Programming/Deep Learning

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Deep Learning


Deep learning (also known as deep structured learning or hierarchical learning) is part of a broader family of machine learning methods based on learning data representations, as opposed to task-specific algorithms. Learning can be supervised, semi-supervised or unsupervised.

There is a massive amount of possible applications where Deep Learning can be deployed, these include:

  • Automatic speech recognition
  • Image recognition
  • Visual art processing
  • Natural language processing
  • Drug discovery and toxicology
  • Customer relationship management
  • Recommendation systems
  • Bioinformatics
  • Health diagnostics
  • Image restoration
  • Financial fraud detection

There are 6 Types of Artificial Neural Networks Currently Being:

  • Recurrent Neural Network(RNN) – Long Short Term Memory
  • Convolutional Neural Network
  • Feedforward Neural Network – Artificial Neuron
  • Radial basis function Neural Network
  • Kohonen Self Organizing Neural Network
  • Modular Neural Network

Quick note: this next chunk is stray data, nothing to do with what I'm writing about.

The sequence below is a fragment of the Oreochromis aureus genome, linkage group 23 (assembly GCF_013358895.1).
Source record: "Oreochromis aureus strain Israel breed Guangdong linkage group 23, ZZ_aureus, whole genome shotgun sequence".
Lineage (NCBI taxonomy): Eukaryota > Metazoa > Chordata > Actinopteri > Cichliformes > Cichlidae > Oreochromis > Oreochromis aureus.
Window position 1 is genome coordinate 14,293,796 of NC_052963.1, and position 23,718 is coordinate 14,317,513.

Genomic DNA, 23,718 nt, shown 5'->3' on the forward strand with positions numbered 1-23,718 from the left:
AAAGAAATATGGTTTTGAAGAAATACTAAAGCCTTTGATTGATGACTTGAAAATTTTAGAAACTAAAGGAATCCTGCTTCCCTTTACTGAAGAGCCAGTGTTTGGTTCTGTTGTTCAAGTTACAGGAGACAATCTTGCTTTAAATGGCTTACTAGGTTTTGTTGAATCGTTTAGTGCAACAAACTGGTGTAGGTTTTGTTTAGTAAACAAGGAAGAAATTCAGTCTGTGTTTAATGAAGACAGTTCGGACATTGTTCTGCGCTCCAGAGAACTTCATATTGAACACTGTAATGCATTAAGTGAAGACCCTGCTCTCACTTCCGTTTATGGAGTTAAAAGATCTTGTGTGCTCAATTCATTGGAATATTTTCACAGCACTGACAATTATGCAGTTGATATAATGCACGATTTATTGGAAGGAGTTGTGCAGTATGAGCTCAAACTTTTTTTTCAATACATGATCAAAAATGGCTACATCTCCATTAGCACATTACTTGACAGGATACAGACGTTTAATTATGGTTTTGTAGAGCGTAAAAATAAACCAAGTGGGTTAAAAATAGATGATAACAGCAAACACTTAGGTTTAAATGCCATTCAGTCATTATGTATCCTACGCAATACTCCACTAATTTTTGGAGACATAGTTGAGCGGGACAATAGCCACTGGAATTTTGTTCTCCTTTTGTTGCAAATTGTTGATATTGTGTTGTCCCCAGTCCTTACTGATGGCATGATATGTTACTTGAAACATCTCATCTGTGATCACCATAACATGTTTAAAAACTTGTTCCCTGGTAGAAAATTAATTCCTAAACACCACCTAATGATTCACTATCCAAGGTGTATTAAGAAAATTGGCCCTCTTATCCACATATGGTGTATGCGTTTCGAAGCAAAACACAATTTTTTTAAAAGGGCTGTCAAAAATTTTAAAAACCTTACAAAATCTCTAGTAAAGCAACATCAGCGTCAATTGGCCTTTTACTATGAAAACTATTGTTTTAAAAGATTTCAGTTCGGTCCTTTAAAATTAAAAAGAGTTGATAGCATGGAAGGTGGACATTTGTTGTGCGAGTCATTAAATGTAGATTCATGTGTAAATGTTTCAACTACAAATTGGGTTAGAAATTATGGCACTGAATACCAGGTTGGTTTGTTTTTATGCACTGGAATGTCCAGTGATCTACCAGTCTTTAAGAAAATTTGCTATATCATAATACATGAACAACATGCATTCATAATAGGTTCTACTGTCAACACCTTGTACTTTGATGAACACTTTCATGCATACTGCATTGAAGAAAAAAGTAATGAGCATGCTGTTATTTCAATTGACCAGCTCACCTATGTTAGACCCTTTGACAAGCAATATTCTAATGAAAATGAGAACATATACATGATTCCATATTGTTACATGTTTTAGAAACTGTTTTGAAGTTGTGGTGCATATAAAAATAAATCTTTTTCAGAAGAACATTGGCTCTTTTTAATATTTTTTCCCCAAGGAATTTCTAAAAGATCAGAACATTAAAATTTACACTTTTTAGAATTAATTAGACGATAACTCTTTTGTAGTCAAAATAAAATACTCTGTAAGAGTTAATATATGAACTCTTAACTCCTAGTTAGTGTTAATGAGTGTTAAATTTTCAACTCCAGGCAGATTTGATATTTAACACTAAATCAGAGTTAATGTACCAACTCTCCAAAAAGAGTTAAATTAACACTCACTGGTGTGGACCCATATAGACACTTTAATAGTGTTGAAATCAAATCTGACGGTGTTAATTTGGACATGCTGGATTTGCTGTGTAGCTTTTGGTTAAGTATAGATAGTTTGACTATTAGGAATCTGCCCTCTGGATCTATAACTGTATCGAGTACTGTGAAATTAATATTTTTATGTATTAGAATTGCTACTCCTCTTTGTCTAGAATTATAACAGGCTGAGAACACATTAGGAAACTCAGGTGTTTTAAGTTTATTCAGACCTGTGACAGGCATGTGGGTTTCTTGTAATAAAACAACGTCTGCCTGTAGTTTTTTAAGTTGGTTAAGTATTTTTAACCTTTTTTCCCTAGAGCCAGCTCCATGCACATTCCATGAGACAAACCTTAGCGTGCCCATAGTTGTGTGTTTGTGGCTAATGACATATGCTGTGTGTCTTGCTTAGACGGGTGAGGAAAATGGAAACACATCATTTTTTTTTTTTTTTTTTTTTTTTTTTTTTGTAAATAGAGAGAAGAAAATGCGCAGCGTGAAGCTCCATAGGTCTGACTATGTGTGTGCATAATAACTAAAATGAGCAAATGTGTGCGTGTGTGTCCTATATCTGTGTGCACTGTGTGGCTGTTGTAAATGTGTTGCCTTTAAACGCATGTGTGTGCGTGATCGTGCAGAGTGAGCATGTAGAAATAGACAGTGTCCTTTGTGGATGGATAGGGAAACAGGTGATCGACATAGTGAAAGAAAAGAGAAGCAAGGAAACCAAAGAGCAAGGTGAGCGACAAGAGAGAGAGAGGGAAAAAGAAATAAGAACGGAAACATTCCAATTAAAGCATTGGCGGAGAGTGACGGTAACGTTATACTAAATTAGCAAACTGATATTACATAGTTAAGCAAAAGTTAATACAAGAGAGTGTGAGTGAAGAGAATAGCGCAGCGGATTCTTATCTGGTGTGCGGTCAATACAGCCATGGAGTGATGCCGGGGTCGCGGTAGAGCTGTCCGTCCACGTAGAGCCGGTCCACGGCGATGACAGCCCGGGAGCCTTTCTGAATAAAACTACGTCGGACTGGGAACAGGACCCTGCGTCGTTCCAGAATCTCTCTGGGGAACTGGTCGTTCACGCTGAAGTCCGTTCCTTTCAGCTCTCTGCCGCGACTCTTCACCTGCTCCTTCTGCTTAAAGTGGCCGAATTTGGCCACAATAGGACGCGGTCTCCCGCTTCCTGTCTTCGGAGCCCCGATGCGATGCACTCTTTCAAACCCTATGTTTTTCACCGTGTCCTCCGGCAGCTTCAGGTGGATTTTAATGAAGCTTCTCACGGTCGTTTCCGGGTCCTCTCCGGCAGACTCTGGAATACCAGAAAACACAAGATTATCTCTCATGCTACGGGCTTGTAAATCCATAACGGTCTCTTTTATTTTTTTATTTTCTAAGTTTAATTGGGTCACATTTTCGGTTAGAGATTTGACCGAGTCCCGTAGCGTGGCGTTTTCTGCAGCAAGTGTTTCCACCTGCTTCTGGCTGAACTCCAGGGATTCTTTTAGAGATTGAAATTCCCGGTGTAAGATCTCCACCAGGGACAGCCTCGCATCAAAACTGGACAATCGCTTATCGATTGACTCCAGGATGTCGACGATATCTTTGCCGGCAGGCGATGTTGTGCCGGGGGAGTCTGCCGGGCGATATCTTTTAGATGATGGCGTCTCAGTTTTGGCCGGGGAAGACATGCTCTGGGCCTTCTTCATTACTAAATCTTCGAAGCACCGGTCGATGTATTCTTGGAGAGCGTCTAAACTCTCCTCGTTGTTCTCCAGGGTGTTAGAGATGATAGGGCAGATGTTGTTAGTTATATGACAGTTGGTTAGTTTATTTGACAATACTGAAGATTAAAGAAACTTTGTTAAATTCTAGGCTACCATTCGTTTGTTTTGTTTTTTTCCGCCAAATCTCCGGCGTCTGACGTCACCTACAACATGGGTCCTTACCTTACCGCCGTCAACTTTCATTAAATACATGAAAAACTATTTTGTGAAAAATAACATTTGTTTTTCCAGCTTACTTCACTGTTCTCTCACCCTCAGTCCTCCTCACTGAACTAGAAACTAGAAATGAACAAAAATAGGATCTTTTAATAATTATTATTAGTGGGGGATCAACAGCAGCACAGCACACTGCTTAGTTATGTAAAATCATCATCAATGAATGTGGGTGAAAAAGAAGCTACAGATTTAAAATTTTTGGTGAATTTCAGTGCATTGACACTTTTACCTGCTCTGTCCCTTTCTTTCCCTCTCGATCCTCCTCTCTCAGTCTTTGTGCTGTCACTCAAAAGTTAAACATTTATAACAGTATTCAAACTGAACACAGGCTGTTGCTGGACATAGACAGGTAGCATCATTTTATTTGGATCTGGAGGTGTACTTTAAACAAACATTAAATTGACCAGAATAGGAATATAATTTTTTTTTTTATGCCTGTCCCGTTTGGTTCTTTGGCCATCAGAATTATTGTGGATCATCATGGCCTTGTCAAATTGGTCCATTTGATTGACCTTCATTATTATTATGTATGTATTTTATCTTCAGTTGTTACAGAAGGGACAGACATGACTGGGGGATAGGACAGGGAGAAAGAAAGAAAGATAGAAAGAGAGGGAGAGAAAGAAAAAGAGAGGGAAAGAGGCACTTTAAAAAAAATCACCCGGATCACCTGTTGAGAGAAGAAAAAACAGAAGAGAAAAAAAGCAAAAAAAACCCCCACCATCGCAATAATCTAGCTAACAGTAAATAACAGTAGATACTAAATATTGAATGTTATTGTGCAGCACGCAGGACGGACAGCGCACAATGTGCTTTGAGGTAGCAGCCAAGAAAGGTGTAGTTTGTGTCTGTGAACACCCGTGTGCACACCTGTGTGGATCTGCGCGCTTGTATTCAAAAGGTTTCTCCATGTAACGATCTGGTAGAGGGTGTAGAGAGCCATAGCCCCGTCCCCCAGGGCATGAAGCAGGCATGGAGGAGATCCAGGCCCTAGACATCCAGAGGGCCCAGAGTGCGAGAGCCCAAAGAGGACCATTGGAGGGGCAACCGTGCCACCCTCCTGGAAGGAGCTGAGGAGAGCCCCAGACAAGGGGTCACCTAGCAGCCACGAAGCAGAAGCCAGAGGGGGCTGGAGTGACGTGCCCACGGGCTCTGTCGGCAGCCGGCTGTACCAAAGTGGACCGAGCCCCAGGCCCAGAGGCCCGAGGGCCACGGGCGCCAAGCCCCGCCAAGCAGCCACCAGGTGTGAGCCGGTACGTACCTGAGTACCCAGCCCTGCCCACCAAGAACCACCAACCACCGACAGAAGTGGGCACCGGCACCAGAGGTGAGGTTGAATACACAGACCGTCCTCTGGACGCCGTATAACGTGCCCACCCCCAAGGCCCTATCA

The top two are the most used.

Introduction to Machine Learning vs Deep Learning

Before starting lets have a look at the two different terms which are Machine Learning and Deep Learning which are closely related. The following diagram show pictorially the key difference:


With Machine Learning the approach works like the top half of the picture above. You would have to design a feature extraction algorithm which generally involved a lot of heavy mathematics (complex design), wasn’t very efficient, and didn’t perform too well at all (accuracy level just wasn’t suitable for real-world applications). After doing all of that you would also have to design a whole classification model to classify your input given the extracted features.

With Deep Learning networks we can perform feature extraction and classification in one shot, which means we only have to design one model. This also means that with have a lot more layers (usually) and parameters to refine our model to an optimal point.